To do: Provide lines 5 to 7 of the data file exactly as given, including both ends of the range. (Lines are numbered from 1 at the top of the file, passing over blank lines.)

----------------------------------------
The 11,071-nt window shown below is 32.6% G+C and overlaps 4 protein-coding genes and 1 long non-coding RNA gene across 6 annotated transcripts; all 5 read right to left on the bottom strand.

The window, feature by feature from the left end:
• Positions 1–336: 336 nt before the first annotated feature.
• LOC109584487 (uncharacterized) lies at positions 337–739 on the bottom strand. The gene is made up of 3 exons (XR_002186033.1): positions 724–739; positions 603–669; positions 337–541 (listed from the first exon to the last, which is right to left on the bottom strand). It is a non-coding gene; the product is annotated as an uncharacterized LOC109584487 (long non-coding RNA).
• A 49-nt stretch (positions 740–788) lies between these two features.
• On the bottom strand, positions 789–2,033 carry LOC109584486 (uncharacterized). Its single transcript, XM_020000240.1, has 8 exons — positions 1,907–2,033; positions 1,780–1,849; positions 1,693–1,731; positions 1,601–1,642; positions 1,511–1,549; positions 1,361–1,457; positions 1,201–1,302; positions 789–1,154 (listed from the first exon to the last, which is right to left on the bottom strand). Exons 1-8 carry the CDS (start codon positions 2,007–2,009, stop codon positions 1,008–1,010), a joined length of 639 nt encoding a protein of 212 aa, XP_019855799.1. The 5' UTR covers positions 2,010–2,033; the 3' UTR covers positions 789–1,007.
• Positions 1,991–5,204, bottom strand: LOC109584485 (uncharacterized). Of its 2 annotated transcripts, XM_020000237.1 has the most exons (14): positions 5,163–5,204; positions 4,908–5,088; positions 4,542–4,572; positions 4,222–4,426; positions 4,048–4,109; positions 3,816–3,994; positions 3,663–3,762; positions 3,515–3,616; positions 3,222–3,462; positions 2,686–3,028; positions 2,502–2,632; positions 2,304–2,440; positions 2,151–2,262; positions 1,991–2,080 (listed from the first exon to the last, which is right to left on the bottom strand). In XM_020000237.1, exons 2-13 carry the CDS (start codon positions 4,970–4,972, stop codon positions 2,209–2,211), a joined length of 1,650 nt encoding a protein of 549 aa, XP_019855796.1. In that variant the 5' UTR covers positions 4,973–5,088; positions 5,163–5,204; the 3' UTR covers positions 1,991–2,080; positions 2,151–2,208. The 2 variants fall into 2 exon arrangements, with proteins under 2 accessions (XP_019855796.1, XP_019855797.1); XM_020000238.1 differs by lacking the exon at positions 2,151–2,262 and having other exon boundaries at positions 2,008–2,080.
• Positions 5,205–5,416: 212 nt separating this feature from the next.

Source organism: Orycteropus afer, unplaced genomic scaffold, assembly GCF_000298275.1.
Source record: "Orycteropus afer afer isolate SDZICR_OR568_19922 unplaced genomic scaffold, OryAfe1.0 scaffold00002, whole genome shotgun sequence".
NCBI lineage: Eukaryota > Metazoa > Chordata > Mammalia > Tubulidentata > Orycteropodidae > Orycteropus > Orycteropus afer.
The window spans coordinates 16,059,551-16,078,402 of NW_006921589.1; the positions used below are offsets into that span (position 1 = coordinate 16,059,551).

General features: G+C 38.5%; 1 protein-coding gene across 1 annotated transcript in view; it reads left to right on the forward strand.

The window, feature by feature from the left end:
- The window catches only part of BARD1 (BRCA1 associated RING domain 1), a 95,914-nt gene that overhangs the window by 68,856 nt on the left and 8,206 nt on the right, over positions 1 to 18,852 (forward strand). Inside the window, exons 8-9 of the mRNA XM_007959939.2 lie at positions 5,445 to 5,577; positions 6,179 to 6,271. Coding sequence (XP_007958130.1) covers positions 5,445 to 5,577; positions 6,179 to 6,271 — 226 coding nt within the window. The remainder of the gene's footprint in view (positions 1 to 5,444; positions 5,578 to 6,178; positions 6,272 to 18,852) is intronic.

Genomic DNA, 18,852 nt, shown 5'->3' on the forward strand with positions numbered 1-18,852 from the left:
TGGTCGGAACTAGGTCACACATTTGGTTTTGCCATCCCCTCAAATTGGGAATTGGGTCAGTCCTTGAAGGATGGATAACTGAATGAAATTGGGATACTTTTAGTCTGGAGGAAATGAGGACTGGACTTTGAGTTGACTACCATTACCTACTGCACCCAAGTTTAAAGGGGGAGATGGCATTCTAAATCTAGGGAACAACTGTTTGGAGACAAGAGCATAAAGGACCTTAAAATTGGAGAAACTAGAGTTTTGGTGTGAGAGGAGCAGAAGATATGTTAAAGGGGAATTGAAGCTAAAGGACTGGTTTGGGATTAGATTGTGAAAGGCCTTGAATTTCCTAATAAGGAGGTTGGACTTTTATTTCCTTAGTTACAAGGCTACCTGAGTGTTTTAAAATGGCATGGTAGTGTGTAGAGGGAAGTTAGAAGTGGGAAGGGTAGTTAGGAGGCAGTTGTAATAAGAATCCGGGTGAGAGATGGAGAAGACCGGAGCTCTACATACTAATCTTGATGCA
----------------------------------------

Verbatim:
• A 49-nt stretch (positions 740–788) lies between these two features.
• On the bottom strand, positions 789–2,033 carry LOC109584486 (uncharacterized). Its single transcript, XM_020000240.1, has 8 exons — positions 1,907–2,033; positions 1,780–1,849; positions 1,693–1,731; positions 1,601–1,642; positions 1,511–1,549; positions 1,361–1,457; positions 1,201–1,302; positions 789–1,154 (listed from the first exon to the last, which is right to left on the bottom strand). Exons 1-8 carry the CDS (start codon positions 2,007–2,009, stop codon positions 1,008–1,010), a joined length of 639 nt encoding a protein of 212 aa, XP_019855799.1. The 5' UTR covers positions 2,010–2,033; the 3' UTR covers positions 789–1,007.
• Positions 1,991–5,204, bottom strand: LOC109584485 (uncharacterized). Of its 2 annotated transcripts, XM_020000237.1 has the most exons (14): positions 5,163–5,204; positions 4,908–5,088; positions 4,542–4,572; positions 4,222–4,426; positions 4,048–4,109; positions 3,816–3,994; positions 3,663–3,762; positions 3,515–3,616; positions 3,222–3,462; positions 2,686–3,028; positions 2,502–2,632; positions 2,304–2,440; positions 2,151–2,262; positions 1,991–2,080 (listed from the first exon to the last, which is right to left on the bottom strand). In XM_020000237.1, exons 2-13 carry the CDS (start codon positions 4,970–4,972, stop codon positions 2,209–2,211), a joined length of 1,650 nt encoding a protein of 549 aa, XP_019855796.1. In that variant the 5' UTR covers positions 4,973–5,088; positions 5,163–5,204; the 3' UTR covers positions 1,991–2,080; positions 2,151–2,208. The 2 variants fall into 2 exon arrangements, with proteins under 2 accessions (XP_019855796.1, XP_019855797.1); XM_020000238.1 differs by lacking the exon at positions 2,151–2,262 and having other exon boundaries at positions 2,008–2,080.